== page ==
Cyprus took part in Europol’s Viribus lll campaign against counterfeit medicine and doping substances– the largest action of this kind ever.
Thirty-three countries, INTERPOL, the Joint Research Centre (JRC), the European Anti-Fraud Office (OLAF), the World Anti-Doping Agency (WADA) joined forces in a massive crackdown on the trafficking of doping substances and counterfeit medicines. The operation was led by the Italian NAS Carabinieri and co-led by the Financial Unit of the Hellenic Police.
Cyprus’ participation involved police, the Pharmaceutical Services and the Customs Department and was coordinated by the police office against copyright theft.
A total of 14 searches were carried out throughout Cyprus during which 263,000 mg and 30 tablets of cannabis oil were discovered and confiscated. Also found and confiscated were 1878 doping substances and 3761 fake pharmaceuticals.
One person was arrested.
At European level nine underground labs were detected and closed in European countries and almost 24 tons of raw steroid powder were seized.
A total of 3.8 million doping substances and counterfeit medicines were sized (seizures included doping substances, dietary supplements, medicines and sport and food supplements) and 234 suspects arrested.
Seventeen organised crime groups involved in the trafficking of counterfeit medicines and doping materials were dismantled. A total of 839 judicial cases were opened and almost 1000 individuals were charged with the production, commerce or use of doping substances.
Operation Viribus also focused on doping checks during sports events, 1 357 checks (blood and urine tests) have been carried out in some of the participating countries.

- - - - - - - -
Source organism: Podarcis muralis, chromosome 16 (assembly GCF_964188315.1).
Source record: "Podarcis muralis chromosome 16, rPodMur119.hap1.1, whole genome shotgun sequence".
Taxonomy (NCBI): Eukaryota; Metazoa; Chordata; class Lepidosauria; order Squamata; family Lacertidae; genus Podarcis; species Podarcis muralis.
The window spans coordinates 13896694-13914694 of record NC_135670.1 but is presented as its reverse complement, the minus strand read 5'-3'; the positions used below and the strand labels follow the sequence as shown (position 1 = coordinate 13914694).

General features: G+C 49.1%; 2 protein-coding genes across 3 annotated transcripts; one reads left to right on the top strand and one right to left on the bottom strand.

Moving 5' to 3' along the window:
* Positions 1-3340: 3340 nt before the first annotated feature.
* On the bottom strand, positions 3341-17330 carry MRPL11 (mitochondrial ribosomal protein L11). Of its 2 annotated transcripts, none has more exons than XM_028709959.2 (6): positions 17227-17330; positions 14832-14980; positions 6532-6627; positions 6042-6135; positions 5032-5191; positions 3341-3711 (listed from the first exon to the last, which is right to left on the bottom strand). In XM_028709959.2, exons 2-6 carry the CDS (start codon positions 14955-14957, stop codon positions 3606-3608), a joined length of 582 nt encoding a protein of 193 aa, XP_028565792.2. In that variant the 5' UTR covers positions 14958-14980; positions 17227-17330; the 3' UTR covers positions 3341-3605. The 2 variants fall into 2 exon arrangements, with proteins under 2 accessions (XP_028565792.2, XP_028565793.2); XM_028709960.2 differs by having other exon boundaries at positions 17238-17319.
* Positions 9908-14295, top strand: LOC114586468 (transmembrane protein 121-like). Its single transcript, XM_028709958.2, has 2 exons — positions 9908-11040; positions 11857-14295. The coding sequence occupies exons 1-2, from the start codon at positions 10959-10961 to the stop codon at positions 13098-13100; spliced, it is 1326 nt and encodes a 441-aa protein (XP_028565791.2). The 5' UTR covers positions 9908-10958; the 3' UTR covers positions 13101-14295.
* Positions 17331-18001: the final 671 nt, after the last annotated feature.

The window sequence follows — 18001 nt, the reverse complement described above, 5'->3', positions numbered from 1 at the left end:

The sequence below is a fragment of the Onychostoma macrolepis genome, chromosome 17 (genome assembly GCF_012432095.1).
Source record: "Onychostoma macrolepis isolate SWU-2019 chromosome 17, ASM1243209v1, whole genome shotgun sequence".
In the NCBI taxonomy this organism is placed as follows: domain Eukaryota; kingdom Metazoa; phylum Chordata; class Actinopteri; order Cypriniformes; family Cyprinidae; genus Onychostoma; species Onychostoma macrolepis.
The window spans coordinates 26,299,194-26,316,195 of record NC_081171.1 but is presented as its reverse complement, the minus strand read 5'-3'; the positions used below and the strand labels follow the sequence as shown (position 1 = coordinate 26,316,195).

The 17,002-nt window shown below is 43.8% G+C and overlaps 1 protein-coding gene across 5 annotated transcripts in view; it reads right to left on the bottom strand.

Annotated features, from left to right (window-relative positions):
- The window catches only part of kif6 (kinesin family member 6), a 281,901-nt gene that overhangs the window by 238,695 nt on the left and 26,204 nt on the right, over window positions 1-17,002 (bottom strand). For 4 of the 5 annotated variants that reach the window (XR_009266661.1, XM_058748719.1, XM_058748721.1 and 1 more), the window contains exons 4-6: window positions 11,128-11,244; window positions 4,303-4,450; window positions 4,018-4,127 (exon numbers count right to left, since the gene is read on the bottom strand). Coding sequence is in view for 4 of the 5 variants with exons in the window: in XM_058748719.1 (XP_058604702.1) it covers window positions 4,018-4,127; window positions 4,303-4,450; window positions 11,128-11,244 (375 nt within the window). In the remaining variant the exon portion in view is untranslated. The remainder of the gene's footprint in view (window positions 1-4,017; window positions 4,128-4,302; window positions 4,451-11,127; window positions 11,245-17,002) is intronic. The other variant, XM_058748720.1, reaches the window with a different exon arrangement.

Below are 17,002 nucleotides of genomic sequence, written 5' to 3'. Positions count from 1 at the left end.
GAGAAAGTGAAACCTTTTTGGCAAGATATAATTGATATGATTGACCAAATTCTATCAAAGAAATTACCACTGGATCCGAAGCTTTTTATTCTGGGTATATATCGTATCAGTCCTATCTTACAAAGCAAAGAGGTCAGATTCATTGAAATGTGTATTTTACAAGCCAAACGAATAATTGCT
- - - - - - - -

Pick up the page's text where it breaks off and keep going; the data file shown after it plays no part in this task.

Doping checks are a routine procedure for any athlete taking part in competitions. The tests usually take place at the end of the competitions (in-competition checks) or during training or friendly games (out-of-competition checks).
Europol said that the latest trends detected during the operation are:
- wholesalers are importing huge amounts of steroids to feed the illegal market;
- non-professional athletes, bikers and body-builders are buying small parcels of steroids, mainly from Asia or eastern Europe to traffic them to gyms-;
- increased use of social media for advertisement, promotion and sale of anabolic products;
- small organised crime groups are investing in illegal labs and selling the doping substances;
- continuous growth of unauthorised and unregulated online pharmacies, also on the dark-web;
- a larger use of rechargeable credit cards and cryptocurrencies to perform transactions
Europol deployed five experts and mobile offices to Hungary and Spain to crosscheck in real-time the data gathered during the course of the operation and provide forensic support.
Experts from Europol’s Intellectual Property Crime Coordinated Coalition (IPC3), funded by the European Union Intellectual Property Office (EUIPO), also supported the activities through open source intelligence reports on websites and accounts trafficking doping materials.
The pharmaceutical industry cooperated providing intelligence through the Pharmaceutical Security Institute (PSI).
Europol supported the operational activities with several coordination, strategic and operational meetings. A Viribus workshop was held in Budapest, Hungary on May 27-28 May to strengthen the joint response of law enforcement authorities, national anti-doping agencies, Eurojust, Europol and WADA to the trafficking in doping substances.
The following countries participated in Operation Viribus: 23 Member States (Austria, Belgium, Bulgaria, Croatia, Cyprus, Czechia, Denmark, Finland, France, Greece, Germany, Hungary, Ireland, Latvia, Lithuania, Malta, Netherlands, Poland, Portugal, Romania, Slovenia, Spain, the United Kingdom) and 10 third-party countries (Albania, Bosnia and Herzegovina, Colombia, Iceland, North Macedonia, Moldova, Montenegro, Switzerland, Ukraine and the USA).